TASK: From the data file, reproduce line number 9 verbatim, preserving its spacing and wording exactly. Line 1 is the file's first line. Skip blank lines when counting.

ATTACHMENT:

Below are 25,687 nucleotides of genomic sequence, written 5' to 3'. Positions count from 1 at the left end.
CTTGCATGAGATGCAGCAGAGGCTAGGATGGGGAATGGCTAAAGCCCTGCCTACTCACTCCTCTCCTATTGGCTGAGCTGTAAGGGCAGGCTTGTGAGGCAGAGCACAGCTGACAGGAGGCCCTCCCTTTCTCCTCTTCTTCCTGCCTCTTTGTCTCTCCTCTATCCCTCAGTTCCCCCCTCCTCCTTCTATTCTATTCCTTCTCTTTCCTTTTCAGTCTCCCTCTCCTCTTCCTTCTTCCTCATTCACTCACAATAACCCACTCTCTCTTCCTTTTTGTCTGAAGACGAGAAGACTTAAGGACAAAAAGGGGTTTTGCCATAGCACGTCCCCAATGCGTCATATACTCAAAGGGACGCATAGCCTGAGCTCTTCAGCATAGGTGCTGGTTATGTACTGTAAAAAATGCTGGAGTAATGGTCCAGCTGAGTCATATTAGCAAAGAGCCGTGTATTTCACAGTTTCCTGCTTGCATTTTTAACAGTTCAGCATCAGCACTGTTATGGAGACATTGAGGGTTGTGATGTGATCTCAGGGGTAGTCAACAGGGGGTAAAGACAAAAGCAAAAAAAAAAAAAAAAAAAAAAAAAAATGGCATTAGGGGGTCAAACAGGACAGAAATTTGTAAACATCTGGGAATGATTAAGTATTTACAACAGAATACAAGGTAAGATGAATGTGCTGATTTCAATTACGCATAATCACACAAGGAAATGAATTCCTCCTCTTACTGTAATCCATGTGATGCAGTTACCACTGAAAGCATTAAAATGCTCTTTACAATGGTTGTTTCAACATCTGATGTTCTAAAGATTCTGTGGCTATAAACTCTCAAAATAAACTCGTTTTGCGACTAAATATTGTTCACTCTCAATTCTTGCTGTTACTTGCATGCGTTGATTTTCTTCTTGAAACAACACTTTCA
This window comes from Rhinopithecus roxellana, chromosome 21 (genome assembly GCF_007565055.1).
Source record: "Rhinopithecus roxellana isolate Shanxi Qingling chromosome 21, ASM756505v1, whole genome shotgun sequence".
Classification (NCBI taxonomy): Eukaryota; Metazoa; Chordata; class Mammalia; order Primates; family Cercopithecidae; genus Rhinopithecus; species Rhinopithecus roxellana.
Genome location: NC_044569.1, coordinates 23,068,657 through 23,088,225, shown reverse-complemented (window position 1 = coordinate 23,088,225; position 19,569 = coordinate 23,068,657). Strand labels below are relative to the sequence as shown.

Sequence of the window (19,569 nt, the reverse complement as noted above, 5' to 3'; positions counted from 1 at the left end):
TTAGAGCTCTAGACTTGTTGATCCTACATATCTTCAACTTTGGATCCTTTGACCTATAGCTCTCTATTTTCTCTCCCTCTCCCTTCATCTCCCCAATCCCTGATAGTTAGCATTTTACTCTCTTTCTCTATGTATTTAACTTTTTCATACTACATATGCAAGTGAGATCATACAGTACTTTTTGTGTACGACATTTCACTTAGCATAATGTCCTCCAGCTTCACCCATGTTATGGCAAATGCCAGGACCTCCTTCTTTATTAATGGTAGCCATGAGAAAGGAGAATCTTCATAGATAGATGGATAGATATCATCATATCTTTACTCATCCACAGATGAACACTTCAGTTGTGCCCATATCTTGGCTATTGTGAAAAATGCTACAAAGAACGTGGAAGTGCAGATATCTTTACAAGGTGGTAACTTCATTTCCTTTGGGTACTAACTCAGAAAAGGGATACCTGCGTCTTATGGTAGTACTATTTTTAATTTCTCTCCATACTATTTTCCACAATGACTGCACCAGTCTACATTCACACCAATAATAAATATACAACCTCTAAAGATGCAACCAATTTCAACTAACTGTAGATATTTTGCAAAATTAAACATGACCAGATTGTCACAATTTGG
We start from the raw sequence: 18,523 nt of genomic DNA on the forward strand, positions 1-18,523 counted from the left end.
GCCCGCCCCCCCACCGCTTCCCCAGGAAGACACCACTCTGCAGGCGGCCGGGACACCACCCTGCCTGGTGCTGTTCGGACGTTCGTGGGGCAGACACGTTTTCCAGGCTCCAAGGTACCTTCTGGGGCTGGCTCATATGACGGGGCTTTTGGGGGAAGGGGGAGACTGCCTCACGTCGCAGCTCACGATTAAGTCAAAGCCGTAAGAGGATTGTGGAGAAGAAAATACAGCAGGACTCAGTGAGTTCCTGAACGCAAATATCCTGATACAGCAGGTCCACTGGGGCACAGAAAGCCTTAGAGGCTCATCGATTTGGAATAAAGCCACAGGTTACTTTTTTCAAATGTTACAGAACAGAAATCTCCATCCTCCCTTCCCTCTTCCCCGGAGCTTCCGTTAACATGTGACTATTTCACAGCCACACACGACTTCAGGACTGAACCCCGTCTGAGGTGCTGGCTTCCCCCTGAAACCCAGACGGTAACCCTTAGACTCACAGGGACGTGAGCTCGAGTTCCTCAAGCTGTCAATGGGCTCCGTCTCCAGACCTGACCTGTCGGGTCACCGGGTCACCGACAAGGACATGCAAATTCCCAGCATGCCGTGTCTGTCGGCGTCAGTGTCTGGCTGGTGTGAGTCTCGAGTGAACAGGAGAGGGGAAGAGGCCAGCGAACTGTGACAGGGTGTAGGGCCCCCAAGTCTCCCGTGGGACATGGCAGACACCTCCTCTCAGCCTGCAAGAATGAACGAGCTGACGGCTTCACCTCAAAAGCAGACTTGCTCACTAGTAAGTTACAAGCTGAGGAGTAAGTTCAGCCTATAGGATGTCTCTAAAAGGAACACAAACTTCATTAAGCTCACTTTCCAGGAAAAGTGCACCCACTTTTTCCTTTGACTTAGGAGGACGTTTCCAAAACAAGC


We start from the raw sequence: 18,523 nt of genomic DNA on the forward strand, positions 1-18,523 counted from the left end.